2014 has been a remarkable year thus far in terms of international relations. From revolution and war on the fringes of Europe in Ukraine, to the rise of Islamic State in the Middle East, the past several months have seen a number of international crises seize the attention of the world’s governments and media. However, the year of 2014 will not stand alone as a blip of instability on the timelines of future history books. Instead, it is indicative of a new era of international relations, one in which regional instability becomes increasingly likely as states and non-state actors seek to fill the global power vacuum.
Creating the Void
Over the past decade or so, there has been a sharp shift in the structure of the international system. Wars in Afghanistan and Iraq, a crippling financial crisis, and a reinterpretation of what is and what is not in the interests of the state has left the West and in particular the United States, less willing to engage as intensively in world affairs as it has done in the past.
The effect of this lack of will to engage has been the creation of a power vacuum in the system. It may not be as consequential as the gaping hole left in the fabric of international relations following the collapse of the USSR. Nonetheless, the vacuum is large enough to allow states such as Russia and China to become a little more assertive in their regions, knowing that the consequences of their actions are probably less daunting than they would have been before. It is this vacuum, too, that has allowed groups such as Islamic State and Boko Haram to gain strategic footholds in already volatile regions in the Middle East and Africa.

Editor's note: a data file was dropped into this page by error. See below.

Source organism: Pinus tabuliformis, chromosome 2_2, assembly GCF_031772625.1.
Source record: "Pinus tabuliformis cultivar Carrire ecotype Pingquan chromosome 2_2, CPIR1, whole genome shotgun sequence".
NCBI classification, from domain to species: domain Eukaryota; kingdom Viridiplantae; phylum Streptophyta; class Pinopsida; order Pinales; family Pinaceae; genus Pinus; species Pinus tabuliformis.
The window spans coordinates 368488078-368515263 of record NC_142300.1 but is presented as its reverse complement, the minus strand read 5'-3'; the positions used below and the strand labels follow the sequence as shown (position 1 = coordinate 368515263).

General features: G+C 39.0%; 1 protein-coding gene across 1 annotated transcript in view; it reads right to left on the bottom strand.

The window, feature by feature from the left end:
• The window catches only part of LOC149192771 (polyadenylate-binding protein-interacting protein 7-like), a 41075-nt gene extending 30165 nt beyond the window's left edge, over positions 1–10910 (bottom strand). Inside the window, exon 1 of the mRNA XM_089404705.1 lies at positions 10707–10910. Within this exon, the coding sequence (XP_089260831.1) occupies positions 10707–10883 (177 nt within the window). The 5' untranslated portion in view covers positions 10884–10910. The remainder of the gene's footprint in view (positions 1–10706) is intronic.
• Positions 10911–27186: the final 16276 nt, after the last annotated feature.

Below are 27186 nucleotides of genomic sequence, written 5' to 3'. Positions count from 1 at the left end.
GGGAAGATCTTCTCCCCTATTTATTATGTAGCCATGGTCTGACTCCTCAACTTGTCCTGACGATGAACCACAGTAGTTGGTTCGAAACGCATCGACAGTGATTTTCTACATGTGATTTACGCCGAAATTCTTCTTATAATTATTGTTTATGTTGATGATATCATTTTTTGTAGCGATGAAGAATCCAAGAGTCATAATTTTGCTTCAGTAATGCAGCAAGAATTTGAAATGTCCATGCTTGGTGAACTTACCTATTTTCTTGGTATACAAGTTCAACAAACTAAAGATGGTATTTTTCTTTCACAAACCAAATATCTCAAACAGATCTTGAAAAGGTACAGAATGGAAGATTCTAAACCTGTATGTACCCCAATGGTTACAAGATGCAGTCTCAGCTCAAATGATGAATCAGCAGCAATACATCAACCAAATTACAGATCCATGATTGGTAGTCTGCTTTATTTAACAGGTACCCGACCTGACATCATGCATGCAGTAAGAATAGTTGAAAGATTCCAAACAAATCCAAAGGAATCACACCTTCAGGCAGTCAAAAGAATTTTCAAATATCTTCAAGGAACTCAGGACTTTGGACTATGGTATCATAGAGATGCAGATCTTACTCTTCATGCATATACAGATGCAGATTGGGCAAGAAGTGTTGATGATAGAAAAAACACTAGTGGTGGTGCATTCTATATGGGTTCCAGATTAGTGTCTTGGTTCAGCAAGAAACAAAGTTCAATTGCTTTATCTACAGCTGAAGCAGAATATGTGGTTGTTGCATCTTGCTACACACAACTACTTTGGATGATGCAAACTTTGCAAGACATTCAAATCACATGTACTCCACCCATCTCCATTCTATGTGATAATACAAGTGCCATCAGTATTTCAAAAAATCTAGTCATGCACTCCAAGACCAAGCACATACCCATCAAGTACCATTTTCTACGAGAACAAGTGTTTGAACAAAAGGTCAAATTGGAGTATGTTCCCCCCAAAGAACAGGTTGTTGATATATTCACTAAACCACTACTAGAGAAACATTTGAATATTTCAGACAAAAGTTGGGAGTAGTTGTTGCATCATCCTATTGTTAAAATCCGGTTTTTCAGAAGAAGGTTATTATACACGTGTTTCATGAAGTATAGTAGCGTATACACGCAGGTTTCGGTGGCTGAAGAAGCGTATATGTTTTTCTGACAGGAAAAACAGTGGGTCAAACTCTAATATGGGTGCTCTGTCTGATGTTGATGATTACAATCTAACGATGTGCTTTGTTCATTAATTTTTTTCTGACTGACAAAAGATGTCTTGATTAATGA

Reinforcing these actors’ moves to fill systemic space are clever communications strategies. Islamic State capitalised on the geopolitical void left in Iraq and Syria through effective digital and social media communication. Meanwhile, Russia’s state-funded news outlet RT this week launched a dedicated UK channel, in a move that will no doubt seek to further reinforce the state’s communication narrative surrounding events in Ukraine.
The existence of this vacuum means that we are likely to see further regional instability on the international stage for the foreseeable future, as rising powers begin to gain more influence and the West continues to show little interest in comprehensive global engagement. Indeed, the lack of will on the part of the West to get seriously involved in areas that lie outside of its strategic interests has meant that regional issues are allowed to fester, often before spiralling into major security problems. The case of Libya springs to mind, where western engagement came in the form of limited airstrikes in 2011. This type of “pin prick” solution, a form now regularly utilised by the West, left a power vacuum in the country which has been filled by various rebel groups, leaving a geopolitical security problem in its wake and Libya on the verge of collapse.
Hence, 2014 sits alongside the years that will follow it as one in which various international actors have sought to claim a piece of the recently formed power vacuum as their own. The year is not over, and it seems neither is the period of volatility in the international system.